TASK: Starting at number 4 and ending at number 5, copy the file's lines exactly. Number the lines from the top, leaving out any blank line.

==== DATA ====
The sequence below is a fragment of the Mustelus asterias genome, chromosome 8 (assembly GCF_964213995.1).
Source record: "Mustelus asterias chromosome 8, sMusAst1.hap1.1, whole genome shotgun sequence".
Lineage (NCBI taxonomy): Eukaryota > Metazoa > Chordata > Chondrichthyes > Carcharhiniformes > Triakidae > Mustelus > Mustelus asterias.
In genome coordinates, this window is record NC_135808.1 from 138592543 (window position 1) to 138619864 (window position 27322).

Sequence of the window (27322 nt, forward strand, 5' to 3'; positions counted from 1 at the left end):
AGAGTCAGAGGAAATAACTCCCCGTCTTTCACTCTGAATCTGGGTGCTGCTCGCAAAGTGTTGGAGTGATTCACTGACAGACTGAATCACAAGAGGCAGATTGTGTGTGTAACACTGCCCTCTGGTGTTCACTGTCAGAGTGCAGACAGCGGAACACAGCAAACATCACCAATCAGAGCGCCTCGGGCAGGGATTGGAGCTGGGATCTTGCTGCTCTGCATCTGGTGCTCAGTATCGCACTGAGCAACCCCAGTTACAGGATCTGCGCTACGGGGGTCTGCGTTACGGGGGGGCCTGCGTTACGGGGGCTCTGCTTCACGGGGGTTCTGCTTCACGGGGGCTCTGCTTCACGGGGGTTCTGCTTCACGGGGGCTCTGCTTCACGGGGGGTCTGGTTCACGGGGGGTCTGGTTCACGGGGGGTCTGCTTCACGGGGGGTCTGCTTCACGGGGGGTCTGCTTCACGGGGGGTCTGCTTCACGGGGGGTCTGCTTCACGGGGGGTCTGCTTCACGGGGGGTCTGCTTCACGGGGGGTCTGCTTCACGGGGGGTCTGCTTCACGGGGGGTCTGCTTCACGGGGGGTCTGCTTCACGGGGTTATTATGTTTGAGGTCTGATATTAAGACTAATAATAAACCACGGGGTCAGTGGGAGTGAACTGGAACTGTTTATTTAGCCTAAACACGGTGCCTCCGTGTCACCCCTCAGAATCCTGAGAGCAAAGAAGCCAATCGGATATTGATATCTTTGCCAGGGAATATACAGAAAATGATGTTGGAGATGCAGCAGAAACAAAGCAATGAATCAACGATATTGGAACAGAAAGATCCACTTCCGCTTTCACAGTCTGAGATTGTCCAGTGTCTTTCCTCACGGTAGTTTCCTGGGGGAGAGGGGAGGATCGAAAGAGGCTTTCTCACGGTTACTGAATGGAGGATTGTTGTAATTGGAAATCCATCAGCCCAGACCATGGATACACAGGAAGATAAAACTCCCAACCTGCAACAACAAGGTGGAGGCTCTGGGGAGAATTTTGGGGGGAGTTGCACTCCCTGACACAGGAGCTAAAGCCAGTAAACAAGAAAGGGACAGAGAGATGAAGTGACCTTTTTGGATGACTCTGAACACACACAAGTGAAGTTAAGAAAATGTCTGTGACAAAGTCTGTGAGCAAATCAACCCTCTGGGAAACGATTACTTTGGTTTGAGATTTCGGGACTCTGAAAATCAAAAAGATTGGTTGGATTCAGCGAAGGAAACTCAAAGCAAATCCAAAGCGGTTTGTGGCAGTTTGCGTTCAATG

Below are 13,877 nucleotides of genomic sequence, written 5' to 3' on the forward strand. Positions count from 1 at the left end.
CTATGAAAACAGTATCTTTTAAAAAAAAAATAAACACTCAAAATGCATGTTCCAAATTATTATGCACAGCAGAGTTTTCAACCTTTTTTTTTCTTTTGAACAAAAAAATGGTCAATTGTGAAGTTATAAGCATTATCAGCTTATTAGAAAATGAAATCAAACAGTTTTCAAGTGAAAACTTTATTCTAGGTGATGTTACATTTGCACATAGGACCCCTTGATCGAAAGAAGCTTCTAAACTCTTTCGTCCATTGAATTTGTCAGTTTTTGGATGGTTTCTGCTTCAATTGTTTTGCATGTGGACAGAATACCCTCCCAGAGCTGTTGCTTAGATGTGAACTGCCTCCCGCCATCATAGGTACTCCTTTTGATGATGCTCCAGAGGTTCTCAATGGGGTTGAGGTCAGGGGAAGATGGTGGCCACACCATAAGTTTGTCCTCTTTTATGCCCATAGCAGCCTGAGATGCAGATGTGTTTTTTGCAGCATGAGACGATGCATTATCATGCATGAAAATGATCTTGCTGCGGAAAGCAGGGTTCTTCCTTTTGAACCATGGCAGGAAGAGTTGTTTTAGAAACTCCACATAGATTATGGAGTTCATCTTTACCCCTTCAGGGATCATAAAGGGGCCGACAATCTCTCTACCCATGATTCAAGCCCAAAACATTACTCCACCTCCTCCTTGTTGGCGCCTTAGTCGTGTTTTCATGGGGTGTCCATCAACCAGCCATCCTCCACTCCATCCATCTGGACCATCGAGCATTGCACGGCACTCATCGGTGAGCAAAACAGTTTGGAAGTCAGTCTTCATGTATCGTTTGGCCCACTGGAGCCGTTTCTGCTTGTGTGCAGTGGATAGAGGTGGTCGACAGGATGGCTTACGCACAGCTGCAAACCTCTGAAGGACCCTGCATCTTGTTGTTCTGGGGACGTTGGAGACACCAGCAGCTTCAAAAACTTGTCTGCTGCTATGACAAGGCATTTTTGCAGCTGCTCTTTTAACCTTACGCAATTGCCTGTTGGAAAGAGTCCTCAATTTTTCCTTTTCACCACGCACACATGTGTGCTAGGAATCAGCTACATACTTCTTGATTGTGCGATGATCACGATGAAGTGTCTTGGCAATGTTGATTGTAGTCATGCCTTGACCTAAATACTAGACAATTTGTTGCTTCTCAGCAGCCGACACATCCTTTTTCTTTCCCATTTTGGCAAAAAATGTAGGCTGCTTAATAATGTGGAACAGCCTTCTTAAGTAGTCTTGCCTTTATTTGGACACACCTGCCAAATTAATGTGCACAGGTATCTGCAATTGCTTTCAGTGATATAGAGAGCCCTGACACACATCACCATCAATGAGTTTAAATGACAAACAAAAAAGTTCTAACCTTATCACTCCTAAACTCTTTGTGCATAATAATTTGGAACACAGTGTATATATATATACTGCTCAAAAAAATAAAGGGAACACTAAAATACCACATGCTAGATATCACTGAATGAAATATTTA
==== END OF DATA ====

In genome coordinates, this window is record NC_135808.1 from 138592543 (window position 1) to 138619864 (window position 27322).

Sequence of the window (27322 nt, forward strand, 5' to 3'; positions counted from 1 at the left end):